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Through its Ocean Friendly Visitors Program, you can participate in sustainable travel activities on Kauai such as a one-hour beach clean-up where you can learn about micro-plastics and what to look for in protecting the shores.

2. National Tropical Botanical Garden Tours

The National Tropical Botanical Garden (NTBG) is dedicated to preserving tropical plant diversity and stemming the tide of extinction through plant exploration, propagation, habitat restoration, scientific research, and education. NTBG’s gardens and preserves are safe havens for at-risk species that otherwise might disappear forever. There are numerous tours offered daily that welcome guests of all ages. 

The new Allerton by Fire tour lets guests explore the Allerton Garden before enjoying dinner at the Allerton Estate House accompanied by live Polynesian dancing, music, and a fire knife performance. It’s the most intimate of NTBG’s tours and has limited capacity. Kids will be enthralled by the secrets of the gardens that are revealed during this picnic-style dinner in front of the live entertainment as the sun sets.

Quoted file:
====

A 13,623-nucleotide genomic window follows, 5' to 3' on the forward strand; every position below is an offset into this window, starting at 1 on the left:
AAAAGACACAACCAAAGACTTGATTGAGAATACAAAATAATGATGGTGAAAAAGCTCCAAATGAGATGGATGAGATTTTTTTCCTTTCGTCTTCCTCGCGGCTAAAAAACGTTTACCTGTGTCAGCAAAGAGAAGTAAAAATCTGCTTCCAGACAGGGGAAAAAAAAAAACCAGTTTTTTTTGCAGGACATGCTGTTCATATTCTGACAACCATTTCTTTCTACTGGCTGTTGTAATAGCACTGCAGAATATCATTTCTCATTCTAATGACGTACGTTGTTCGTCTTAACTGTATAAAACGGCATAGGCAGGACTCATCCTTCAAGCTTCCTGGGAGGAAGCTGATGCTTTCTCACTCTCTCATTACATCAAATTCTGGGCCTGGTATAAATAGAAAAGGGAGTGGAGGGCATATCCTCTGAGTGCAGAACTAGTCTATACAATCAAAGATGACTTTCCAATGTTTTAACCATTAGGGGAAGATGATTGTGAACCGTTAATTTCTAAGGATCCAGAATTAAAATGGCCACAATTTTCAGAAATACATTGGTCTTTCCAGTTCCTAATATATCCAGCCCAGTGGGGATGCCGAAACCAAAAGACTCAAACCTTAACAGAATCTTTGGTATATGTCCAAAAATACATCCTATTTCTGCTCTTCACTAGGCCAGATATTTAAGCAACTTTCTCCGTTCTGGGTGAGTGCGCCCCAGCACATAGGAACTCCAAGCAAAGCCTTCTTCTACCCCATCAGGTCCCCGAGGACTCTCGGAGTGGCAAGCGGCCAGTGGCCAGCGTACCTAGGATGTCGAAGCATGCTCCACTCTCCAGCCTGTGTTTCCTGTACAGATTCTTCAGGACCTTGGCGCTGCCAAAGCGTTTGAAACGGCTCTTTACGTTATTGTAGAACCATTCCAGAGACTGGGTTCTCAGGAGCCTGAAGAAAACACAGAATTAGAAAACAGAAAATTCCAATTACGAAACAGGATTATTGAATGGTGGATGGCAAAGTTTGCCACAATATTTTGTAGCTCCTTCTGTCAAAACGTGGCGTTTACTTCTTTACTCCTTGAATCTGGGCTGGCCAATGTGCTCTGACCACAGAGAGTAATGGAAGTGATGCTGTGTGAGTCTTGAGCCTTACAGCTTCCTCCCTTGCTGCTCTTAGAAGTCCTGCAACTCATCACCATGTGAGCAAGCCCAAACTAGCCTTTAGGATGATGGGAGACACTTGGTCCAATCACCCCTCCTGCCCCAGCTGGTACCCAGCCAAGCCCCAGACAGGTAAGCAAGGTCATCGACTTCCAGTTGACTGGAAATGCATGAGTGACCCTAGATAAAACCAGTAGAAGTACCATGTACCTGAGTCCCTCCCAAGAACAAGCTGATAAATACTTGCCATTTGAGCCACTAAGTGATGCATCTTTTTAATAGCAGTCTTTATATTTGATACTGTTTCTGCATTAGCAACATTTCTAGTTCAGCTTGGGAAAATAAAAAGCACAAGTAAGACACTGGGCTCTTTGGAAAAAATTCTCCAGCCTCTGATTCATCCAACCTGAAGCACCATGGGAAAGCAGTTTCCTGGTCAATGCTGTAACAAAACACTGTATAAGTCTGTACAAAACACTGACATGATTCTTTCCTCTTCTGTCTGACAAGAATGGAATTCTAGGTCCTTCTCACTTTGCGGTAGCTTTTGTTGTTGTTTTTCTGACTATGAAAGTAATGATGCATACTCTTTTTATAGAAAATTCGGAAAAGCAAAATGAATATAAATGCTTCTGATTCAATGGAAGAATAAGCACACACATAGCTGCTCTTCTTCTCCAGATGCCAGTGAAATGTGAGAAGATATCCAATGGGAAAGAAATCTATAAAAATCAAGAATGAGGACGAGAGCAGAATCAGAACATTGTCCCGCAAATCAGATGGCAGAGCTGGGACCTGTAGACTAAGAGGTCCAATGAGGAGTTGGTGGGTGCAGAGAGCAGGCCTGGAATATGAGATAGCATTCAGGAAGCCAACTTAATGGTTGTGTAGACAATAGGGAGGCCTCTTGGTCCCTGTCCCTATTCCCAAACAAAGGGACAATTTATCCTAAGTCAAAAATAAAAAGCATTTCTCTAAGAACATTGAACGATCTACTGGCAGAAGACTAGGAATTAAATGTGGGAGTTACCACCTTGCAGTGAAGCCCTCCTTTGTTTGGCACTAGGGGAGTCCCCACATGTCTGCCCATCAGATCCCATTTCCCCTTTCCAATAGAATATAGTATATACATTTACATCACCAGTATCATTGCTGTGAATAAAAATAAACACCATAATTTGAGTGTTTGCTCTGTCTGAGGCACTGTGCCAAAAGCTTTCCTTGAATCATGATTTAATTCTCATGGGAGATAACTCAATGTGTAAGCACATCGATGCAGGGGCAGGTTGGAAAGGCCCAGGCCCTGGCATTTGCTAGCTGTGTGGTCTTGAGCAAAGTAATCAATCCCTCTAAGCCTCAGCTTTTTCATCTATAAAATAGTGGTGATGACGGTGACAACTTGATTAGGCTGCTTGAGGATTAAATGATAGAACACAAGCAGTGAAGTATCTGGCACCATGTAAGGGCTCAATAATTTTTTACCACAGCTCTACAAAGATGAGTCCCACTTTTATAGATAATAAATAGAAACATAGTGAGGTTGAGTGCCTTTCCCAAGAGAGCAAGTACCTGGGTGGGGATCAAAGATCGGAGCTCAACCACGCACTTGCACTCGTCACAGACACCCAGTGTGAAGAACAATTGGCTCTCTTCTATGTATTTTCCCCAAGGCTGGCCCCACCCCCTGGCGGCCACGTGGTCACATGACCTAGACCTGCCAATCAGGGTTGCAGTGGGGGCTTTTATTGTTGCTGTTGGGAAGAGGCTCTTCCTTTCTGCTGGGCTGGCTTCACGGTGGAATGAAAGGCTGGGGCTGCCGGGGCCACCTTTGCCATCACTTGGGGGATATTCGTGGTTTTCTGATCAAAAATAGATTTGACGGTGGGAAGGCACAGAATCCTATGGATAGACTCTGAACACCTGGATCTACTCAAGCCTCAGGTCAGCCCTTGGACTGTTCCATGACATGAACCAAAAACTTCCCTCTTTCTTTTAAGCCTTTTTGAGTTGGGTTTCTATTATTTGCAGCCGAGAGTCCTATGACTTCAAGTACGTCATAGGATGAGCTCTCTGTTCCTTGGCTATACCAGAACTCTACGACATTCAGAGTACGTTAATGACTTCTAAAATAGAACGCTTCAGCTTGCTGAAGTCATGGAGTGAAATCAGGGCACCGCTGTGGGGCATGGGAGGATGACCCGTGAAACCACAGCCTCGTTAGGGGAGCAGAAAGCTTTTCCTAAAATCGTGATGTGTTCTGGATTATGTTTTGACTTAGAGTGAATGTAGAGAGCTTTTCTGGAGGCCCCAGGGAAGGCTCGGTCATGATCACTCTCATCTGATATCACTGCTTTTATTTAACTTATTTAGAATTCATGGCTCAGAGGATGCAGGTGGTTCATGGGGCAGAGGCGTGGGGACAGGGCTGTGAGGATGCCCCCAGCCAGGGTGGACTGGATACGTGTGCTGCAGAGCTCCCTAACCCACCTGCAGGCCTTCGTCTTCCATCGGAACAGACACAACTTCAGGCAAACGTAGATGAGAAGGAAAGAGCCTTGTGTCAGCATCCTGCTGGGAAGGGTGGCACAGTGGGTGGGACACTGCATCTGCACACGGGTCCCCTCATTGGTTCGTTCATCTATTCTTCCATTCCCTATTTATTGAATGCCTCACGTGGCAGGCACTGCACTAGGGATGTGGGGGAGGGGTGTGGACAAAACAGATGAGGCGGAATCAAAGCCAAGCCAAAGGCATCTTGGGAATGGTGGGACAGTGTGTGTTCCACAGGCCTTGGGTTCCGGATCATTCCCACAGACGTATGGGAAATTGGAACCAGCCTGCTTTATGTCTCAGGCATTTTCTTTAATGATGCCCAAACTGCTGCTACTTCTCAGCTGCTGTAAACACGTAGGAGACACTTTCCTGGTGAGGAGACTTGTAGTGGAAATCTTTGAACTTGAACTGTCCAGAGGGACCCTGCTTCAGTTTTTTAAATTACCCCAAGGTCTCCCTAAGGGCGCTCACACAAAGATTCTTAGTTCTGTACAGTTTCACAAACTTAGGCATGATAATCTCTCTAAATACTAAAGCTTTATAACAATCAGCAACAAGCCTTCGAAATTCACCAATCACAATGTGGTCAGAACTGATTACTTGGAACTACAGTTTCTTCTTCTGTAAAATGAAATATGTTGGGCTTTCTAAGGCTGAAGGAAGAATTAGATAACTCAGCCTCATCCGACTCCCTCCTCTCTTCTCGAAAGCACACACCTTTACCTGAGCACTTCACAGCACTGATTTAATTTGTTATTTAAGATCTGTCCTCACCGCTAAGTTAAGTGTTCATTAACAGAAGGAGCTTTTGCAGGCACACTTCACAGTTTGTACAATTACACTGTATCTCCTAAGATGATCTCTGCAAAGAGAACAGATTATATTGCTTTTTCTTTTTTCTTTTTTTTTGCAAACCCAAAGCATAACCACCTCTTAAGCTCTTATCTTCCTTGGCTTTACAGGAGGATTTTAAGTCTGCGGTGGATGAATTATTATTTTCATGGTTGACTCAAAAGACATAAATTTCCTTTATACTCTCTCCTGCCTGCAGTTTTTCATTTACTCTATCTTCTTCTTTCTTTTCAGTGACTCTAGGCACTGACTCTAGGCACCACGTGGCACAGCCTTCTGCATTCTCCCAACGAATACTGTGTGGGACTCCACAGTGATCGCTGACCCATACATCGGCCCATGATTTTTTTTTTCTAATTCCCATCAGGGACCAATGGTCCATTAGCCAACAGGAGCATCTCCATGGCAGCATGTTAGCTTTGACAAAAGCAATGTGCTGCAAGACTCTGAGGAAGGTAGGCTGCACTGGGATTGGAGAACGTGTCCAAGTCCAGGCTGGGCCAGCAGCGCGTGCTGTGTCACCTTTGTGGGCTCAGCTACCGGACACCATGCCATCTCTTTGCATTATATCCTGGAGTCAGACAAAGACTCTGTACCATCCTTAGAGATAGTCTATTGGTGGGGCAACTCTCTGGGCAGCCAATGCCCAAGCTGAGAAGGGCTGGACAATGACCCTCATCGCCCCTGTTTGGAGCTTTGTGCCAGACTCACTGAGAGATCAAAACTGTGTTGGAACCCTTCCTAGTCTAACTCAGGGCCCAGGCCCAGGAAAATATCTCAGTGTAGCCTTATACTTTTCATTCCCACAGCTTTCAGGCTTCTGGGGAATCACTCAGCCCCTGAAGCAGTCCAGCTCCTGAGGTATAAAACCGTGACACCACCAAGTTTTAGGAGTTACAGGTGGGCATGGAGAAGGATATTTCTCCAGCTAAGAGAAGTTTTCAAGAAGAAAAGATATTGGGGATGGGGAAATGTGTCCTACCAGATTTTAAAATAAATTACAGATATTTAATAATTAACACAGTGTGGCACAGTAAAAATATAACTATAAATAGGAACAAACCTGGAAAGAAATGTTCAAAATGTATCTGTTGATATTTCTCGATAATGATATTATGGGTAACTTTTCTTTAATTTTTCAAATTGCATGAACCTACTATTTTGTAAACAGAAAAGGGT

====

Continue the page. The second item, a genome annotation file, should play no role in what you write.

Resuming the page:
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Other sustainable travel experiences offered by NTBG include guided and unguided tours through McBryde Garden, where you can explore 50 acres of diverse plant collections and learn about native Hawaiian species. 

3. Tasting Kauai – Kilauea Food Tour 

Local fruits on Kauai (Photo: @the_bird_dodo via Twenty20)
Local fruits on Kauai (Photo: @the_bird_dodo via Twenty20)

In a light and easy tour from Tasting Kauai, you’ll get an excellent overview of the bountiful produce and proteins on the island. From poke bowls to taro burgers, you’ll sample local traditions that have become mainland favorites while also discovering new and unique ingredients, flavors, and presentations.

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The tour culminates with a trip to Kauai Farmacy. After a brief drive down a dirt road, guests arrive upon a vibrant farm and outside tasting room for teas and tinctures. The group has a private session with the onsite farmers and learns of the exotic and healing potions and teas. Stops along the way include Kauai Juice Company, Kilauea Fish Market, Kilauea Market and Cafe, Kilauea Bakery, and Kauai Farmacy.